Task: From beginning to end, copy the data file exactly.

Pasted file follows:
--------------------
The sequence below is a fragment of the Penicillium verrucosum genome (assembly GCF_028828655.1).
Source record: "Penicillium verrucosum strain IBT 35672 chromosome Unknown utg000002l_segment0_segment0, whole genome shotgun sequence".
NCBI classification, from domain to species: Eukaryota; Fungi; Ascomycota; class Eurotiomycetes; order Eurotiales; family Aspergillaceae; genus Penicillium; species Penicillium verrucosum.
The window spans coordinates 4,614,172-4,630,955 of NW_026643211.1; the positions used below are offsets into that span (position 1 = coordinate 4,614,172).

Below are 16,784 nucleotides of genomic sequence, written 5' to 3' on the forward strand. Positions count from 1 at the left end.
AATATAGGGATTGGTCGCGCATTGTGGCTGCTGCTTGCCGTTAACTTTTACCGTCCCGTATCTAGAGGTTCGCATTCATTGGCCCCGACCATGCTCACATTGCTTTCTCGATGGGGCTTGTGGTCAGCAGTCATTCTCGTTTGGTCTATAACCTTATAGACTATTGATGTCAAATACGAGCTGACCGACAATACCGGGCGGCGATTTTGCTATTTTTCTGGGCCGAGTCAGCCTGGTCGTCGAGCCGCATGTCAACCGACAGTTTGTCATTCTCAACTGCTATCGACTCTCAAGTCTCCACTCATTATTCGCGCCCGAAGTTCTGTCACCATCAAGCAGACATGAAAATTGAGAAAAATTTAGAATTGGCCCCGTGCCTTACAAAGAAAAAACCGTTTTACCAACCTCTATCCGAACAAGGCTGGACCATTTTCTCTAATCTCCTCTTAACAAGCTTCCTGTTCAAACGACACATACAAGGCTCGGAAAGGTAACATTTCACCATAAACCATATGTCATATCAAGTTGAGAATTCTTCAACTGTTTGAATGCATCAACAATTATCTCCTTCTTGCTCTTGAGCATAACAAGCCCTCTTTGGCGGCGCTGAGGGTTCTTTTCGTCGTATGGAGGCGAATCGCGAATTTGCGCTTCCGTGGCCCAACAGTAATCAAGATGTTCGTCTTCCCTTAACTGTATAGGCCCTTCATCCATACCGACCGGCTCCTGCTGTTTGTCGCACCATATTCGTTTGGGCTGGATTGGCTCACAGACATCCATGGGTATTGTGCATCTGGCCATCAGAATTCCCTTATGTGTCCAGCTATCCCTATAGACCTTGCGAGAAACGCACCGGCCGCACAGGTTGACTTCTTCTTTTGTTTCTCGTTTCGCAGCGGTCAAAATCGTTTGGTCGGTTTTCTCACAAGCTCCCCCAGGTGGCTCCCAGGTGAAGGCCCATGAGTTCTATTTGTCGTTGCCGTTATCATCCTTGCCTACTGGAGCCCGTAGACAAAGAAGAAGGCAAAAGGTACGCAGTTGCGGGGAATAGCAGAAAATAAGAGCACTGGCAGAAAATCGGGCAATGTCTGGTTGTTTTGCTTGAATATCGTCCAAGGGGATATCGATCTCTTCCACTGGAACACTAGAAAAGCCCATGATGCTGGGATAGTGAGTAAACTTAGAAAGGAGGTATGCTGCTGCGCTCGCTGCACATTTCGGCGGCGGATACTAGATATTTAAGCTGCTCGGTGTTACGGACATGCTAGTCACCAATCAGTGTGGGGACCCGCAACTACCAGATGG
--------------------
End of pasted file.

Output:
The sequence below is a fragment of the Penicillium verrucosum genome (assembly GCF_028828655.1).
Source record: "Penicillium verrucosum strain IBT 35672 chromosome Unknown utg000002l_segment0_segment0, whole genome shotgun sequence".
NCBI classification, from domain to species: Eukaryota; Fungi; Ascomycota; class Eurotiomycetes; order Eurotiales; family Aspergillaceae; genus Penicillium; species Penicillium verrucosum.
The window spans coordinates 4,614,172-4,630,955 of NW_026643211.1; the positions used below are offsets into that span (position 1 = coordinate 4,614,172).

Below are 16,784 nucleotides of genomic sequence, written 5' to 3' on the forward strand. Positions count from 1 at the left end.
AATATAGGGATTGGTCGCGCATTGTGGCTGCTGCTTGCCGTTAACTTTTACCGTCCCGTATCTAGAGGTTCGCATTCATTGGCCCCGACCATGCTCACATTGCTTTCTCGATGGGGCTTGTGGTCAGCAGTCATTCTCGTTTGGTCTATAACCTTATAGACTATTGATGTCAAATACGAGCTGACCGACAATACCGGGCGGCGATTTTGCTATTTTTCTGGGCCGAGTCAGCCTGGTCGTCGAGCCGCATGTCAACCGACAGTTTGTCATTCTCAACTGCTATCGACTCTCAAGTCTCCACTCATTATTCGCGCCCGAAGTTCTGTCACCATCAAGCAGACATGAAAATTGAGAAAAATTTAGAATTGGCCCCGTGCCTTACAAAGAAAAAACCGTTTTACCAACCTCTATCCGAACAAGGCTGGACCATTTTCTCTAATCTCCTCTTAACAAGCTTCCTGTTCAAACGACACATACAAGGCTCGGAAAGGTAACATTTCACCATAAACCATATGTCATATCAAGTTGAGAATTCTTCAACTGTTTGAATGCATCAACAATTATCTCCTTCTTGCTCTTGAGCATAACAAGCCCTCTTTGGCGGCGCTGAGGGTTCTTTTCGTCGTATGGAGGCGAATCGCGAATTTGCGCTTCCGTGGCCCAACAGTAATCAAGATGTTCGTCTTCCCTTAACTGTATAGGCCCTTCATCCATACCGACCGGCTCCTGCTGTTTGTCGCACCATATTCGTTTGGGCTGGATTGGCTCACAGACATCCATGGGTATTGTGCATCTGGCCATCAGAATTCCCTTATGTGTCCAGCTATCCCTATAGACCTTGCGAGAAACGCACCGGCCGCACAGGTTGACTTCTTCTTTTGTTTCTCGTTTCGCAGCGGTCAAAATCGTTTGGTCGGTTTTCTCACAAGCTCCCCCAGGTGGCTCCCAGGTGAAGGCCCATGAGTTCTATTTGTCGTTGCCGTTATCATCCTTGCCTACTGGAGCCCGTAGACAAAGAAGAAGGCAAAAGGTACGCAGTTGCGGGGAATAGCAGAAAATAAGAGCACTGGCAGAAAATCGGGCAATGTCTGGTTGTTTTGCTTGAATATCGTCCAAGGGGATATCGATCTCTTCCACTGGAACACTAGAAAAGCCCATGATGCTGGGATAGTGAGTAAACTTAGAAAGGAGGTATGCTGCTGCGCTCGCTGCACATTTCGGCGGCGGATACTAGATATTTAAGCTGCTCGGTGTTACGGACATGCTAGTCACCAATCAGTGTGGGGACCCGCAACTACCAGATGG